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NSA Phone Records Order Declassified By Government Just Before Hearing

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The Senate Judiciary Committee, including Sens. Patrick Leahy and Dianne Feinstein, held a hearing Wednesday on the NSA's surveillance programs. (AP Photo) | AP

WASHINGTON -- Government agents may only access a National Security Agency database of all domestic phone calls in the United States when an executive branch official decides there is a "reasonable, articulable suspicion" that a phone number is associated with terrorism, according to a formerly secret court order revealed Wednesday.

An April ruling by the Foreign Intelligence Surveillance Court was declassified by the Obama administration just ahead of a Senate Judiciary Committee hearing into Foreign Intelligence Surveillance Act programs.

The so-called telephone metadata can only be accessed by "authorized personnel who have received appropriate and adequate training," according to the court order. The April 25 order, signed by U.S. District Judge Roger Vinson, served as the basis for a separate order, disclosed by former NSA contractor Edward Snowden, that forced a Verizon subsidiary to turn over its phone logs. That authorization expired on July 19, but has since been renewed.

Sen. Al Franken (D-Minn.) criticized the executive branch for releasing the order just ahead of the Wednesday morning hearing.

"An hour ago, ODNI [Office of the Director of National Intelligence] declassified a FISA court order under Section 215 -- that's a good thing -- but ODNI has known for weeks that this hearing was coming and yet ODNI releases this material just a few minutes before the hearing began," Franken said during the hearing. "You know, again, it's a step forward, but you get the feeling when it's ad hoc transparency, that doesn't engender trust, I don't think."

Robert S. Litt, general counsel for ODNI, testified that there was a discussion within the executive branch on Tuesday about whether they should release the documents the next day.

"It's certainly not a good idea to release things on the morning of the hearing, and I think we came to the conclusion that once we've made the determination that the documents should be declassified, there was no justification for holding them up any longer," Litt said. "We have been thinking about this for some time, and we've been processing this as quickly as we can," he added, calling the process "rather time-consuming."

Sen. Patrick Leahy (D-Vt.), who chairs the Senate Judiciary Committee, said that he was "concerned" Congress was not being given "straightforward answers" about the spying programs and that it wasn't clear the phone records program under Section 215 of the Patriot Act had been effective.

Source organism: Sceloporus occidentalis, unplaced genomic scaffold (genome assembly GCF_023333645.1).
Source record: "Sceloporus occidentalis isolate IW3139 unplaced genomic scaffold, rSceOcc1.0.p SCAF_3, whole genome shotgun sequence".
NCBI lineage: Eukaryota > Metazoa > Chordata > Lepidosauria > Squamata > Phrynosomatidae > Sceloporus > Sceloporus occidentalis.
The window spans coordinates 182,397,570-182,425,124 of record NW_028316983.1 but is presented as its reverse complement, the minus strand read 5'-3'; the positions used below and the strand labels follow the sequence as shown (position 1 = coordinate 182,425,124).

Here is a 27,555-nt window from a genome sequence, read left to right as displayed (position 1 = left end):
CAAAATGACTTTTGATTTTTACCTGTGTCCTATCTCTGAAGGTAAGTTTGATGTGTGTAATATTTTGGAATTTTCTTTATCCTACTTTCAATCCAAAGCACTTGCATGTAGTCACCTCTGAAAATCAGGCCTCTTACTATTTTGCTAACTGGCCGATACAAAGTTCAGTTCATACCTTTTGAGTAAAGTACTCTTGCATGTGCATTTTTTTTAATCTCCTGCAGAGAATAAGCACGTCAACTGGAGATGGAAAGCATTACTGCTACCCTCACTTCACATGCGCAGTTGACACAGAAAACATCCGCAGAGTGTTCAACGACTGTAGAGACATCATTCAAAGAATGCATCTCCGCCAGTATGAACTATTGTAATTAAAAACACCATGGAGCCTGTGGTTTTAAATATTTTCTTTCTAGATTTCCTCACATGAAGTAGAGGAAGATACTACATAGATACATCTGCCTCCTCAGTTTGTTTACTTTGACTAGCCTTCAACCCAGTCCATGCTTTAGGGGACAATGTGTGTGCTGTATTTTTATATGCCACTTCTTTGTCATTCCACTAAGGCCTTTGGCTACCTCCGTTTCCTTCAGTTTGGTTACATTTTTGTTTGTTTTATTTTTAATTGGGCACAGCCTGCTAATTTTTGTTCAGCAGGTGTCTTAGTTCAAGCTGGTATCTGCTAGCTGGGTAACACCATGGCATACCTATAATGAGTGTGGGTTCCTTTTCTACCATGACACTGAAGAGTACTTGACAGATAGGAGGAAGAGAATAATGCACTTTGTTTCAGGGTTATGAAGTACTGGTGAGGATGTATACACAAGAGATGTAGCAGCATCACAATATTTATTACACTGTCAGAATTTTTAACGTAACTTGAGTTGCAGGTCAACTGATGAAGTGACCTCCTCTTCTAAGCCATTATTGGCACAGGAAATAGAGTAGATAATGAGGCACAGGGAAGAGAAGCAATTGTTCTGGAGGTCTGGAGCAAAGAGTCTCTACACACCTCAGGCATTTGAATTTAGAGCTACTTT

"This bulk collection program has massive privacy implications," Leahy said. "The phone records of all of us in this room reside in an NSA database. I have said repeatedly that just because we have the ability to collect huge amounts of data does not mean that we should be doing so. In fact, it has been reported that the bulk collection of Internet metadata was shut down because it failed to produce meaningful intelligence. We need to take an equally close look at the phone records program. If this program is not effective, it must end. And so far, I am not convinced by what I have seen."

Deputy Attorney General James Cole testified that the 11 judges on the FISA court "are far from a rubber stamp" and "review all of our pleadings thoroughly, they question us, and they don't approve the order until they are satisfied that we have met all statutory and constitutional requirements."

Cole said the Obama administration was "in the process of discussing" the creation of an adversarial process in the FISA court. Under the current system, there is no one to oppose the government's requests before the secret court. "This is certainly part of what we'd like to be talking about to see if that has some utility," Cole said.

Litt testified that he didn't "know of another country in the world that has the degree of judicial supervision of intelligence activities that this country has already." Nonetheless, he said, it would be "entirely appropriate" to build in an adversarial process if that were the best way to ensure intelligence agencies complied with the law.

"But we shouldn't be trying to make this mimic a criminal trial, because it's a very different process," Litt said.

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